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Transforming the Appalachian Countryside: Railroads, Deforestation, and Social Change in West Virginia, 1880-1920
     

Transforming the Appalachian Countryside: Railroads, Deforestation, and Social Change in West Virginia, 1880-1920

by Ronald L. Lewis
 

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In 1880, ancient-growth forest still covered two-thirds of West Virginia, but by the 1920s lumbermen had denuded the entire region. Ronald Lewis explores the transformation in these mountain counties precipitated by deforestation. As the only state that lies entirely within the Appalachian region, West
Virginia provides an ideal site for studying the broader

Overview

In 1880, ancient-growth forest still covered two-thirds of West Virginia, but by the 1920s lumbermen had denuded the entire region. Ronald Lewis explores the transformation in these mountain counties precipitated by deforestation. As the only state that lies entirely within the Appalachian region, West
Virginia provides an ideal site for studying the broader social impact of deforestation in Appalachia, the South, and the eastern United States.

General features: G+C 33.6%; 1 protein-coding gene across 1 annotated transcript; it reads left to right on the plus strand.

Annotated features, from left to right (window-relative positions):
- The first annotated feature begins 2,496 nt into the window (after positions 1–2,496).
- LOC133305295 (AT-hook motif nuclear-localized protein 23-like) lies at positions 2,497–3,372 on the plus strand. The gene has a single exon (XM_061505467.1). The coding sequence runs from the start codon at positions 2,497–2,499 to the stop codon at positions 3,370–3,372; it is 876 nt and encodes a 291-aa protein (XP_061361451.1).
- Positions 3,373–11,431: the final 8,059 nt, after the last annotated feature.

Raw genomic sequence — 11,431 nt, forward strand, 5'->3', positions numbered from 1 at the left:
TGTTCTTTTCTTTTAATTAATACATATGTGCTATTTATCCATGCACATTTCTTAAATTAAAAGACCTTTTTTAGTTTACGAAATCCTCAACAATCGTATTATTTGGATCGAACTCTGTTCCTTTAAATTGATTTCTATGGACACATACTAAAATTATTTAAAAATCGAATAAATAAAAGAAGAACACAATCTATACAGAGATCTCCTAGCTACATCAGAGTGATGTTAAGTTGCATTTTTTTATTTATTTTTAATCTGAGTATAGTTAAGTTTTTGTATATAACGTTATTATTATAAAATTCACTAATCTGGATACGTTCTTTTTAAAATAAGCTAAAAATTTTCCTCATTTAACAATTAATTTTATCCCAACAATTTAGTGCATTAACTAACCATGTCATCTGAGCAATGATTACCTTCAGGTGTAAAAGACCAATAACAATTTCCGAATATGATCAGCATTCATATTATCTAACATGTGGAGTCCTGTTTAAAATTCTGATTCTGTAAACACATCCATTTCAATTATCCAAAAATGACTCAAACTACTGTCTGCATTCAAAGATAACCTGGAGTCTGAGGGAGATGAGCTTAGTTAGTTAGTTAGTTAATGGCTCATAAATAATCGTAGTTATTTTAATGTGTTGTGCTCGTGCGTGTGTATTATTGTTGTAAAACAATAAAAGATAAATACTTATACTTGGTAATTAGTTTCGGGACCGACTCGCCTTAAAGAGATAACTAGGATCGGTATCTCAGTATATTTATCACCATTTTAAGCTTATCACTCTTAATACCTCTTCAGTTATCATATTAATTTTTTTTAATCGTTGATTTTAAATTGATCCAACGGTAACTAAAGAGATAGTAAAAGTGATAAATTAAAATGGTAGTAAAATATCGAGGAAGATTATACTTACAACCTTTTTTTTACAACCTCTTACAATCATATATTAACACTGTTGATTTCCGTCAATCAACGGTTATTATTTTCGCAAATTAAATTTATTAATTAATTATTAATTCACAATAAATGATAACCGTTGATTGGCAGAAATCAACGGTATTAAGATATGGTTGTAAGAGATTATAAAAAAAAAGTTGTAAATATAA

Most of West Virginia was still dominated by a backcountry economy when the industrial transition began. In short order, however, railroads linked remote mountain settlements directly to
national markets, hauling away forest products and returning with manufactured goods and modern ideas. Workers from the countryside and abroad swelled new mill towns, and merchants ventured into
the mountains to fulfill the needs of the growing population. To protect their massive investments, capitalists increasingly extended control over the state's legal and political systems.

Eventually, though, even ardent supporters of industrialization had reason to contemplate the consequences of unregulated exploitation. Once the timber was gone, the mills closed and the railroads pulled up their tracks, leaving behind an environmental disaster and a new class of marginalized rural poor to confront the worst depression in American history.